The pros? Shared media is all about engaging in the conversation; allowing your company to establish a share of voice in the local issues and topics that people care about. Engaging in these “social” conversations and interactions often inspire earned media stories and overall marketing campaigns. Tapping into shared media strategies allows your organization to “hear” firsthand the issues that are important to your target audience and subsequently, think about ways in which to provide thought leadership content pertinent to their conversations. It can be a win-win for a lot of companies looking to share their expertise with the world and is extremely valuable from a brand awareness perspective.


This is content that originates directly from your organization: blog posts, customer testimonials, employee stories, reviews, your website, videos and podcasts. It is literally, content and assets that your company has developed and owns. Much of owned media content can inform or inspire earned, paid and shared media content.

The pros? Having a regular content development strategy in place so your organization is sharing valuable and interesting information  for your audience to engage with is key to building credibility, showcasing expertise and working with paid and earned media contacts to share your stories with those that matter most. We consider it one of the best and most effective foundations for any communication campaign or strategy. If your organization can “fill its library” with original content that speaks to your audience’s concerns and addresses their problems, you’ll see how it can foster relationships through the customer buying lifecycle (awareness of your brand, consideration of your product/service, conversion [purchase] and advocacy [loyalty].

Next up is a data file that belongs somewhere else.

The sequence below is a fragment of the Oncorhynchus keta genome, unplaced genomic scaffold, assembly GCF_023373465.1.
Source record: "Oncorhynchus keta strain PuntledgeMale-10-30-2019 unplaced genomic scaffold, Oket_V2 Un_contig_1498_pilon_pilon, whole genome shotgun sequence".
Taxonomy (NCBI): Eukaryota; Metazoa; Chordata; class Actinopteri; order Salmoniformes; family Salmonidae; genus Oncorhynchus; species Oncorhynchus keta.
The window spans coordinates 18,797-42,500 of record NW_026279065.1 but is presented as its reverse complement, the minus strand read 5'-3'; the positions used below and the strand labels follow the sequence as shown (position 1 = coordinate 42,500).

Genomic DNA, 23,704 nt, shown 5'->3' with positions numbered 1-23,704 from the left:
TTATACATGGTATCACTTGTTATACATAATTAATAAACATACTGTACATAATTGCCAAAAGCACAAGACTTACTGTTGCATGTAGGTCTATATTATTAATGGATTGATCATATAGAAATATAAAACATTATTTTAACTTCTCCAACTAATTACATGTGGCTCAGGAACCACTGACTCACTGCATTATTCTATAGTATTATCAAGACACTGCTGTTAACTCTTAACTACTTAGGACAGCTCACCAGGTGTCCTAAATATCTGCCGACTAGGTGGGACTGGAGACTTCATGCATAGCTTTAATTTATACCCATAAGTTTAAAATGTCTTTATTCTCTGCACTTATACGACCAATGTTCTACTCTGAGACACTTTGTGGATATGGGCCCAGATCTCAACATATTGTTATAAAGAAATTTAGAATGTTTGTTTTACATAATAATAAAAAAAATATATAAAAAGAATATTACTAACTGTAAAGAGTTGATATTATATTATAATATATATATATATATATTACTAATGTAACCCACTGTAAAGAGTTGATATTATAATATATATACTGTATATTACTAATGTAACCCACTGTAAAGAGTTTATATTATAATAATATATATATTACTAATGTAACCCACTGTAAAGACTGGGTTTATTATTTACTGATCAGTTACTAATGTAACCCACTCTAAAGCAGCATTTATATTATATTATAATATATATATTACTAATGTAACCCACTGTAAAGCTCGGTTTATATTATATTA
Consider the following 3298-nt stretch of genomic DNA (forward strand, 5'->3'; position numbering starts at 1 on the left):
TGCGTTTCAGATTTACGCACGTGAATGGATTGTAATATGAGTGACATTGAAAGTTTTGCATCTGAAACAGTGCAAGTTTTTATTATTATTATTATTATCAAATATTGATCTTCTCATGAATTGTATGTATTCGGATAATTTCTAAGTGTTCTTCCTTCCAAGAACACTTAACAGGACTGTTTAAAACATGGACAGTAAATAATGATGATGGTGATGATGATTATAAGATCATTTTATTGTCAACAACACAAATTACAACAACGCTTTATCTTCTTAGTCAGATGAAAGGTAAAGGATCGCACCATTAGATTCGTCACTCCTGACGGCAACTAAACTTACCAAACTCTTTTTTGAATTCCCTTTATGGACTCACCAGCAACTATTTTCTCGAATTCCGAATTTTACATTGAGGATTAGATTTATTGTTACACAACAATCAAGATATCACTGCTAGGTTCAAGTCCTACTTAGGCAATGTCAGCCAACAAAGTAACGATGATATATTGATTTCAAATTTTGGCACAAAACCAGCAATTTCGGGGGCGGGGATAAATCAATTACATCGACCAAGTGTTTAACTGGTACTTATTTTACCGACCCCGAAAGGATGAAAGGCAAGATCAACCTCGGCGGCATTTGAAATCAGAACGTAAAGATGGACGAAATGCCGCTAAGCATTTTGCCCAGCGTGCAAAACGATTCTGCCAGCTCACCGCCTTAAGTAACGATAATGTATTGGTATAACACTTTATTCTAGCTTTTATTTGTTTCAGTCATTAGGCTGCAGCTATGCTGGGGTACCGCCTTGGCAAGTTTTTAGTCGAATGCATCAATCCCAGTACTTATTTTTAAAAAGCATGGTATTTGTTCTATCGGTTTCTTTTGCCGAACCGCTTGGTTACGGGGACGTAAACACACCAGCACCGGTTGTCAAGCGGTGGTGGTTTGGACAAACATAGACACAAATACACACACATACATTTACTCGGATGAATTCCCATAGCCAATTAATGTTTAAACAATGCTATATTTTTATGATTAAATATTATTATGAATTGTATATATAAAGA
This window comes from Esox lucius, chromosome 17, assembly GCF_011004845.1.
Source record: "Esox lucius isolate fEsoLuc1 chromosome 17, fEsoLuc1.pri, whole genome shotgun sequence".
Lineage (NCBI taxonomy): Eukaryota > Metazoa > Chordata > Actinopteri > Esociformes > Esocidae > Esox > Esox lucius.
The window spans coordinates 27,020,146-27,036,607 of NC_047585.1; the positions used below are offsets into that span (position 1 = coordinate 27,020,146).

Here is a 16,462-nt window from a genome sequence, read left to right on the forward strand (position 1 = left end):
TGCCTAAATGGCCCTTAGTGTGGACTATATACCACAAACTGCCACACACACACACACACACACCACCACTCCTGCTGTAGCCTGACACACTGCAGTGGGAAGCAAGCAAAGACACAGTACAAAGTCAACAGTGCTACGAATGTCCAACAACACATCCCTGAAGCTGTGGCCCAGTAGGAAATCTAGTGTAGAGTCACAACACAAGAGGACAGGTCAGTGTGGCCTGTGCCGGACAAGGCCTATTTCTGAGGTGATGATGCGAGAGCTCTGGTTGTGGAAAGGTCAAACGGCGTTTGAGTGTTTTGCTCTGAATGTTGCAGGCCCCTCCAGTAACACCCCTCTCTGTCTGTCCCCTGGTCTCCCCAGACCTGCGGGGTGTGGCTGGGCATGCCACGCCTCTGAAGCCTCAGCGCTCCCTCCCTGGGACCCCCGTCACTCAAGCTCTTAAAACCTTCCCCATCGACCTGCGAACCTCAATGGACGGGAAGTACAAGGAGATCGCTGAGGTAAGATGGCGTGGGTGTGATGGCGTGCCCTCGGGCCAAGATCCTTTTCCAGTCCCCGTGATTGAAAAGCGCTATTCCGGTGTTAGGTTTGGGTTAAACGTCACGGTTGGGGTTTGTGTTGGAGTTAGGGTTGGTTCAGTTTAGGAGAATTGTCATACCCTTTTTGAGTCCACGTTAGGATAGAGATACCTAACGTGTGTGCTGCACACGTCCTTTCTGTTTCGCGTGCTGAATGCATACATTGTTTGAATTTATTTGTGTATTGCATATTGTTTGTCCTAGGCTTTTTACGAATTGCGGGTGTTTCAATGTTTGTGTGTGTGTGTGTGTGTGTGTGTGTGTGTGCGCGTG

The takeaway?

Not one of these strategies alone will help elevate your brand and story for long-term growth. It requires a creative mix of paid, earned, shared and owned media content to successfully reach audiences on their terms, where they are. Just as one TV commercial doesn’t inspire you to go out immediately and buy, no one piece of content will directly influence an action. It is a frequent combination of stories, messages and memorable calls to action that, together, can inspire your audience to do what you want (make a call, donate, attend an event, become a volunteer).

Our next blog will dive deeper, showing you how to create and leverage content for each of these specific media strategies.

Rhiannon Hendrickson
About the Author: Rhiannon Hendrickson

Rhiannon Hendrickson is the founder and CEO of Orapin Marketing + Public Relations, which helps purpose-driven businesses increase visibility, expand the reach of their message, and become sought-after industry leaders. She has worked with organizations of all sizes across myriad sectors to develop memorable and effective communications programs that generate awareness, engagement, and, ultimately, support for those that are making a meaningful impact.